On that note I would be upfront and tell him you expect ___ these grade (B's?70s?). If he gets grades lower than this his privilages will be taken. So if he's getting low grades he's obviously spending to much time with friends, on video games and needs all of these things to be reduced until his grades pick up. School is his job, and if things are distracting him from his job then you need to get rid of these distractions. I would be upfront with him about this and tell him you will work with him to do his homework if he wants, but you are not going to be a slavedriver, it's up to him if he wants to keep his privilages. He should have a plan on what to do though.

Don't remind him to put his socks on or tie his shoes, or anything to do with regular clothes.

For showering or teeth brushing I would be frank and tell him people can smell him and no girl wants to be near (or kiss) someone who's breath stinks and who they can smell before they can see.

I also wouldn't allow him to go out in that manner. If he wants to see his friends or go out somewhere tell him he needs to be hygenic before that happens. Don't bother him at other times, just when he's saying he's going ot his friends, just be like oh no, you don't go out smelling/with breath like that. Unless you want to be known as the 'smelly kid'.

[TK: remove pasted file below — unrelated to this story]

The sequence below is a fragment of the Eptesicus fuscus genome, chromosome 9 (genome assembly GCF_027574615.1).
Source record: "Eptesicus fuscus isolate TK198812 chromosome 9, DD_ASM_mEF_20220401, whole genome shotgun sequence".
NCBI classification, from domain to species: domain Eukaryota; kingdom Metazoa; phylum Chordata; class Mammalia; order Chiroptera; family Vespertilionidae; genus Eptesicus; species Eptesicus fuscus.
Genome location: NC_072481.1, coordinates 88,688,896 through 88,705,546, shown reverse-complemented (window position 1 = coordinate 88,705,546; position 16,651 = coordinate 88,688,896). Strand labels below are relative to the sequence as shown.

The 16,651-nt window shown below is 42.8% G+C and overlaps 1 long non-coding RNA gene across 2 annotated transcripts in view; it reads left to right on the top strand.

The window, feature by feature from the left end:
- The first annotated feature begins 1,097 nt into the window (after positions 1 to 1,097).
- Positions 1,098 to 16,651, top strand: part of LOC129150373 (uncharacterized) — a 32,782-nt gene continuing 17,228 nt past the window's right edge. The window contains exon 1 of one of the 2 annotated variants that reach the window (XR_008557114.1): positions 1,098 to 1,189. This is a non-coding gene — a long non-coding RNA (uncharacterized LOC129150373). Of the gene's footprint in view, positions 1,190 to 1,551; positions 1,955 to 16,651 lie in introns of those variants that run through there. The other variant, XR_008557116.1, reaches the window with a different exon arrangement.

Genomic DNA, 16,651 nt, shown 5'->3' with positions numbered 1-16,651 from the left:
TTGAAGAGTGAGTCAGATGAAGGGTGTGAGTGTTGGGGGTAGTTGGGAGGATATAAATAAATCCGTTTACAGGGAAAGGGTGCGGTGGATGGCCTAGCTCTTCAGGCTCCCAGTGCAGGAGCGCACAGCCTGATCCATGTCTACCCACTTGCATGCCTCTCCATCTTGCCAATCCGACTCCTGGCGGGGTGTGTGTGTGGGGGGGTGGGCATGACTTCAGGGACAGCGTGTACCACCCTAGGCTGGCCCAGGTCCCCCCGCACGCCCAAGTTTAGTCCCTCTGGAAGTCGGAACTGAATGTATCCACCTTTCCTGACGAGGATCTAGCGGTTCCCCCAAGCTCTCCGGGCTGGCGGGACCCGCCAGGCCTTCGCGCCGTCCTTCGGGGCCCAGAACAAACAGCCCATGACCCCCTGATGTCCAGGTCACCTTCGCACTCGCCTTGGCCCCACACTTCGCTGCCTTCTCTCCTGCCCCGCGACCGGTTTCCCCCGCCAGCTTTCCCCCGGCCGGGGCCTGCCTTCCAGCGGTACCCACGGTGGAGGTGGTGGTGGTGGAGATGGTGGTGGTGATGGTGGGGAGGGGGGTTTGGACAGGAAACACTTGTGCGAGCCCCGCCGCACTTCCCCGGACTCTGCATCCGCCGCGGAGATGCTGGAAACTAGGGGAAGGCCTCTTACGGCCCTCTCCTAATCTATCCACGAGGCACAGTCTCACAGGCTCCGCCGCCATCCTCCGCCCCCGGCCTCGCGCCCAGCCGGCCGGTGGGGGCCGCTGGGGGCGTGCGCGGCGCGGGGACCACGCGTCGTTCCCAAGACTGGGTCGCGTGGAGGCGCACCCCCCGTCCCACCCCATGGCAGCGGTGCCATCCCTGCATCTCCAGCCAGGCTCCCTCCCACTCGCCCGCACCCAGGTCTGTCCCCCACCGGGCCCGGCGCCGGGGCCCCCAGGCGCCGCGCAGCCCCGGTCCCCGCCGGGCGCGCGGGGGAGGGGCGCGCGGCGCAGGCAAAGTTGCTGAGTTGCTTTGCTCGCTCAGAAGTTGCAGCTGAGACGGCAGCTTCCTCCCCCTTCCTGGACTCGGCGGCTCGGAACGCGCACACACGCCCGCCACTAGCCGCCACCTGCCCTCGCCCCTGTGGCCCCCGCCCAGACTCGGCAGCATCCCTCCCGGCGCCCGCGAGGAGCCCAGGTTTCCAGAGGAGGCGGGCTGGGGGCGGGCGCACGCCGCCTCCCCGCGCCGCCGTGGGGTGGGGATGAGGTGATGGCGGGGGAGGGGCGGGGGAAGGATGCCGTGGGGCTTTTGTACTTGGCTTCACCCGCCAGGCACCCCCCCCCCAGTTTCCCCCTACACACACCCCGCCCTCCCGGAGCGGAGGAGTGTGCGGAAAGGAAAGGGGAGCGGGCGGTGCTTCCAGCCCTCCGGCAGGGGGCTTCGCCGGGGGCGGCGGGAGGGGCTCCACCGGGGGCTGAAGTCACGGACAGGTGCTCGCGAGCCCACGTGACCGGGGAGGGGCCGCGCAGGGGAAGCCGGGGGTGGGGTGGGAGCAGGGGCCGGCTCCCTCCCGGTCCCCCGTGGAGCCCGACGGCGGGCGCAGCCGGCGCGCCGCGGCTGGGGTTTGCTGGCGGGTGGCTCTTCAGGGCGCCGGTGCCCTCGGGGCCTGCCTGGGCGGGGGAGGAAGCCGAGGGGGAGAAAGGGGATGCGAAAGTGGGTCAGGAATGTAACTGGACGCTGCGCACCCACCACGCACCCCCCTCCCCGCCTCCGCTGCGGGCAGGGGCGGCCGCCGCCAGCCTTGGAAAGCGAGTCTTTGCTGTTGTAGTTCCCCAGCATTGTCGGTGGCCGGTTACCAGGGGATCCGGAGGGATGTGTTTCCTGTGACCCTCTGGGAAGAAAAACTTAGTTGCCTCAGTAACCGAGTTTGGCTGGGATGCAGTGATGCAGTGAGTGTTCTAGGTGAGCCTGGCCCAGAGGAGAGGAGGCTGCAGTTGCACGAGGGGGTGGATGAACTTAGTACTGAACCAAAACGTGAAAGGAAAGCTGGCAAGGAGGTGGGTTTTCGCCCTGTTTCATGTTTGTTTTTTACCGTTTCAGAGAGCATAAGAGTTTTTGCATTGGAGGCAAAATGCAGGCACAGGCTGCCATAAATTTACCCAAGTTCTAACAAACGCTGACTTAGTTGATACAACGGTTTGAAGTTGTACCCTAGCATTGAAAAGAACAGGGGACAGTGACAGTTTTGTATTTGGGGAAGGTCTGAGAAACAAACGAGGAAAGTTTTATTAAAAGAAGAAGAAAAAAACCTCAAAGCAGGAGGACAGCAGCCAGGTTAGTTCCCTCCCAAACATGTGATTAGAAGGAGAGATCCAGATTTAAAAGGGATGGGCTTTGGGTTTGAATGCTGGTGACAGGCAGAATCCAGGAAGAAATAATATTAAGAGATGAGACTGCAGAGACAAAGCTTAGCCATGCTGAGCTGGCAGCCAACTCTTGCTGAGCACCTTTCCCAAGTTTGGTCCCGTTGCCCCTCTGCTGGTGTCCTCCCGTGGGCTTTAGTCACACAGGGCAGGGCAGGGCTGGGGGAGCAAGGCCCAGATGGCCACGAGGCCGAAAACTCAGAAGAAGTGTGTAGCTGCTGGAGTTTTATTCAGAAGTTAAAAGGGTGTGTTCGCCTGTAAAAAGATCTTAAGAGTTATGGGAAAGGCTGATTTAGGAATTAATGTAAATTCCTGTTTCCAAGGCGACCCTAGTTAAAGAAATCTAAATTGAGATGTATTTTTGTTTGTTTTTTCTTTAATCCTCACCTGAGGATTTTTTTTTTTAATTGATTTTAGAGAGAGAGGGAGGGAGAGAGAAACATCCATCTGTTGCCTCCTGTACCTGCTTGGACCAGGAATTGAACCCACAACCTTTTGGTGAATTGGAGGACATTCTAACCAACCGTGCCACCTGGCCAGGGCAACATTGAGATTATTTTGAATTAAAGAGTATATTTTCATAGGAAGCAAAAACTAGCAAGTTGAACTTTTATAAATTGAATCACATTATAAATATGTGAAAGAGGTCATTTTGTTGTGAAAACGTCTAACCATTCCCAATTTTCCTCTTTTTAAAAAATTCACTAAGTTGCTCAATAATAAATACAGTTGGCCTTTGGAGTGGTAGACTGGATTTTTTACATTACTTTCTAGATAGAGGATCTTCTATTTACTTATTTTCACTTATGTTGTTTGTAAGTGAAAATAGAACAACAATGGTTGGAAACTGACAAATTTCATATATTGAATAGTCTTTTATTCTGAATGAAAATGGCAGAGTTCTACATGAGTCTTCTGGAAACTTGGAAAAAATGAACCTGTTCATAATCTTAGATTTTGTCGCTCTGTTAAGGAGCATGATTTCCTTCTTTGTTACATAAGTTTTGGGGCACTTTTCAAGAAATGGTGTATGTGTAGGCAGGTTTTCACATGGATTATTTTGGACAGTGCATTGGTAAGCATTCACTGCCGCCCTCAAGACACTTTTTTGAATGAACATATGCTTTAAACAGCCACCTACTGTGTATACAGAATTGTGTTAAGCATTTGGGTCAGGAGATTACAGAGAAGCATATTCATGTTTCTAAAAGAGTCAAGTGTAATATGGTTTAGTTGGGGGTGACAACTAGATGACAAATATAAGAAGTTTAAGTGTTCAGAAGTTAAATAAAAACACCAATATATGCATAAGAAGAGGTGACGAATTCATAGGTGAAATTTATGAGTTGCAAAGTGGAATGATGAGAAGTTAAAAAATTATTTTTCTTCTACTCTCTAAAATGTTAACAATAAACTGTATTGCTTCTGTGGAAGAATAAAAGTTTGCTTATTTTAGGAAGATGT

Try to reduce you being the enforcer of everything. He's 13, it's not your job to baby him all the time. Give positive reinforcement for when he IS doing things right (without being condescending). So if he gets really good grades make a big deal, go out for dinner or something. Do something cool with him.

Like I said, try to connect with him, don't battle unless you have to, and put up natural consequences and follow through with them. Also don'ot allow arguments. If he's trying to go out, and you say oh no you smell, your breath stinks, don't let him go because he really really wants to or has to go right now. Tell him he'll have to think about that the next time he wants to go out. Or if he's grades are down, and he wants to go out on the weekend, tell him not until your teacher sees a great improvement in your grades.

Also get with the teacher with this if you have to.

Good luck!

Join Circle of Moms

Sign up for Circle of Moms and be a part of this community! Membership is just one click away.

Join Circle of Moms